Glancing at the headline numbers, the stock market seems to be doing well. The S&P 500 is up over 10% for the year and the Dow Jones Industrial Average just hit a new intraday high above 35,000. Yet at the same time, last year's market leaders (small-cap tech stocks) are vastly underperforming the market. Cathie Wood's ARK Innovation ETF, which in many ways embodies hypergrowth investing, is down over 15% for the year.
Investors continue to shift away from growth toward income and value. With that, we asked some of our contributors which value stocks they thought were worth buying now. They chose United Parcel Service (UPS -0.73%), JELD-WEN (JELD 1.55%), and Acuity Brands (AYI 1.02%).
Daniel Foelber (United Parcel Service): UPS's surge has been nothing short of extraordinary. It was one of just a handful of industrial stocks that grew revenue and adjusted earnings throughout the pandemic. On top of that, it has been one of the few companies across all sectors that continues to grow in a post-pandemic environment. This dynamic starkly contrasts with other "pandemic plays" like Peloton, whose record-high results will be hard to surpass in the years to come.
UPS's business-to-consumer sales soared during the pandemic as more customers ordered online. Yet what makes UPS stand out is its ability to tap into small and medium-sized businesses looking to grow their e-commerce presence. This was a trend in the making that accelerated during the pandemic.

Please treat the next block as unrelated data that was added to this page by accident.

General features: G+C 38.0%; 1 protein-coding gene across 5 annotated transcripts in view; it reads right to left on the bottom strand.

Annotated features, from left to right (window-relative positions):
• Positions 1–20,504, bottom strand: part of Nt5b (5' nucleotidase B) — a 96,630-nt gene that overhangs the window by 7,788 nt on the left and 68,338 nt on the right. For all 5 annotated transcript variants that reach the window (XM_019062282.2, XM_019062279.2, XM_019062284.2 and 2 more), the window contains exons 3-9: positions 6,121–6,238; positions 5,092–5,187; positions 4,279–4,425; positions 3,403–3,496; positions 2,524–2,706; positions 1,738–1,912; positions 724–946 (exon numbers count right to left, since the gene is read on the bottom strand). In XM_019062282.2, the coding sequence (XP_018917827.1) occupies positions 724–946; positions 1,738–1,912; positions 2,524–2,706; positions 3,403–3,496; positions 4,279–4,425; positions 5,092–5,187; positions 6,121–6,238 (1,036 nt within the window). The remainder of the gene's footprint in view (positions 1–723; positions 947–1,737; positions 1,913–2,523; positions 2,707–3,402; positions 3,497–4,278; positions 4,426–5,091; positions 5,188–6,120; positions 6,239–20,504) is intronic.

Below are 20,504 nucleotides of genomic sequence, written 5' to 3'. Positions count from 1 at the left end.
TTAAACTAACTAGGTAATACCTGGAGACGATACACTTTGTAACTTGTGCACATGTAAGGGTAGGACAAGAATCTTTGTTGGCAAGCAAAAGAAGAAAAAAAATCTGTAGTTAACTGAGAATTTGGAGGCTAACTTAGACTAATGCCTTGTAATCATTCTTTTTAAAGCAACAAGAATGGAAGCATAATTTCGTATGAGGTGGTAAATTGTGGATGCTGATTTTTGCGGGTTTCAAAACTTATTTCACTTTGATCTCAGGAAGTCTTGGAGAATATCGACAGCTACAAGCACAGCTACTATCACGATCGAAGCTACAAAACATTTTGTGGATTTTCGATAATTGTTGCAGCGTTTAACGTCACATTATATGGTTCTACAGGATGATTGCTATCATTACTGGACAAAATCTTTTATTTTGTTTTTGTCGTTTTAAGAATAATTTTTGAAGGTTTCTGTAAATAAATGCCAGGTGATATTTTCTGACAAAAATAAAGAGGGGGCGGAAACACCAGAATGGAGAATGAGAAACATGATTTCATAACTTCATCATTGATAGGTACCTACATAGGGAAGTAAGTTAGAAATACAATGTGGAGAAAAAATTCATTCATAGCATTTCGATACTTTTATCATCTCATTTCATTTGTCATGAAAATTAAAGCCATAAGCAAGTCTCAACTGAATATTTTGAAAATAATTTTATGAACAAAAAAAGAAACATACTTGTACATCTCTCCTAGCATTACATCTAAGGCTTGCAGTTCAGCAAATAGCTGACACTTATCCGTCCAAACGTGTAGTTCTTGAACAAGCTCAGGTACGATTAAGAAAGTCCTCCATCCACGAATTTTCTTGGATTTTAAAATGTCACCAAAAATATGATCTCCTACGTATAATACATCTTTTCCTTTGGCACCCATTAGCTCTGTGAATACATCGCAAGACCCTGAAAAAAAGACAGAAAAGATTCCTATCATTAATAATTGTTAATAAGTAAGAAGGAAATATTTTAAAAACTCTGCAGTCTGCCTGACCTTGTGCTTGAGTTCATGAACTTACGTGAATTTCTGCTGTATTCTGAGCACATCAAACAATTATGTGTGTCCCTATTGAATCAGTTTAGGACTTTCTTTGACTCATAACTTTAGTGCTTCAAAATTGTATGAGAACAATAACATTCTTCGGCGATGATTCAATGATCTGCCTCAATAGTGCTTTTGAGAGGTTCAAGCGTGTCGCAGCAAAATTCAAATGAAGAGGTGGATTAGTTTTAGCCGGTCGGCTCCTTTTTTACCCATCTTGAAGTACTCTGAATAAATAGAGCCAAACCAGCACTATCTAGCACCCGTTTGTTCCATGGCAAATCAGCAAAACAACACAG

During its most recent earnings call, UPS noted that SMB volumes reached a new high in the first quarter and continue to grow faster than its larger customers. At the same time, UPS is seeing a rebound from its business-to-business customers as the broader economy recovers.
Complementing this strong domestic performance is its international segment. International has been UPS's secret weapon. Its operating margin consistently comes in between 20% to 25%, whereas UPS as a whole tends to garner margin in the low double digits. International has also been the main contributor to growing UPS's bottom line -- comprising over one-third of net income in the first quarter.
Without international, UPS would be a moderate success. But with impressive revenue growth from U.S. domestic paired with the profitability from international, UPS is a breakout value stock that is able to fund its growth and grow its dividend.
Lee Samaha (JELD-WEN): Investors in doors and windows company JELD-WEN woke up to a double-digit decline in their stock price on May 11. The reason? It comes down to an offering of 10 million shares by a major shareholder, Onex Corporation, and investment funds managed by Onex. JELD-WEN will purchase 1 million shares with the remaining 9 million offered to the public from time to time.
That's likely to act as an overhang on the stock until it's cleared. Unfortunately, it's tough to predict the timing of this, but what investors can know is the value of the stock. As you can see below, JELD-WEN looks like a good value by most conventional valuation metrics.